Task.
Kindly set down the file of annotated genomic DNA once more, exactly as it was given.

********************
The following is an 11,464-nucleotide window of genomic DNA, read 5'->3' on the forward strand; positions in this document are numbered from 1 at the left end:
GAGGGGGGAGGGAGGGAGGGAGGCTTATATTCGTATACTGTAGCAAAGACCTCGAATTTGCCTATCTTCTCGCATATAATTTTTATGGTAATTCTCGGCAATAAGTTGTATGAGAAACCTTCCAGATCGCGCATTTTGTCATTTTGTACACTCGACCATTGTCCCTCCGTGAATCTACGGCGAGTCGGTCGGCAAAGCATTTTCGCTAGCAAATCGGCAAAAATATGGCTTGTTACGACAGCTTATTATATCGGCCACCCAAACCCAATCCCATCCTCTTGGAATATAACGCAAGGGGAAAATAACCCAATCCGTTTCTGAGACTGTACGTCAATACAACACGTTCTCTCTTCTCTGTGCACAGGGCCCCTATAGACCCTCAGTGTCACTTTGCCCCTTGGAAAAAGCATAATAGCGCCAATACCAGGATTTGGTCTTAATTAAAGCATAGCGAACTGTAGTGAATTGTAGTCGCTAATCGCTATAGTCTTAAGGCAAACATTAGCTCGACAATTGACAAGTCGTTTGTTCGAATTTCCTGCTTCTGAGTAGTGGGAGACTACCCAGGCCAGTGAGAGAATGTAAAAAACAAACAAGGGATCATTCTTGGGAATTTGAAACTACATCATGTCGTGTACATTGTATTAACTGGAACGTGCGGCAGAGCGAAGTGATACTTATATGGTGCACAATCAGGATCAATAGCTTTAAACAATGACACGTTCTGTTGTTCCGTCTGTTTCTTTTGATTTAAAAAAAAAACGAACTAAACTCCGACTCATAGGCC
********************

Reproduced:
The following is an 11,464-nucleotide window of genomic DNA, read 5'->3' on the forward strand; positions in this document are numbered from 1 at the left end:
GAGGGGGGAGGGAGGGAGGGAGGCTTATATTCGTATACTGTAGCAAAGACCTCGAATTTGCCTATCTTCTCGCATATAATTTTTATGGTAATTCTCGGCAATAAGTTGTATGAGAAACCTTCCAGATCGCGCATTTTGTCATTTTGTACACTCGACCATTGTCCCTCCGTGAATCTACGGCGAGTCGGTCGGCAAAGCATTTTCGCTAGCAAATCGGCAAAAATATGGCTTGTTACGACAGCTTATTATATCGGCCACCCAAACCCAATCCCATCCTCTTGGAATATAACGCAAGGGGAAAATAACCCAATCCGTTTCTGAGACTGTACGTCAATACAACACGTTCTCTCTTCTCTGTGCACAGGGCCCCTATAGACCCTCAGTGTCACTTTGCCCCTTGGAAAAAGCATAATAGCGCCAATACCAGGATTTGGTCTTAATTAAAGCATAGCGAACTGTAGTGAATTGTAGTCGCTAATCGCTATAGTCTTAAGGCAAACATTAGCTCGACAATTGACAAGTCGTTTGTTCGAATTTCCTGCTTCTGAGTAGTGGGAGACTACCCAGGCCAGTGAGAGAATGTAAAAAACAAACAAGGGATCATTCTTGGGAATTTGAAACTACATCATGTCGTGTACATTGTATTAACTGGAACGTGCGGCAGAGCGAAGTGATACTTATATGGTGCACAATCAGGATCAATAGCTTTAAACAATGACACGTTCTGTTGTTCCGTCTGTTTCTTTTGATTTAAAAAAAAAACGAACTAAACTCCGACTCATAGGCC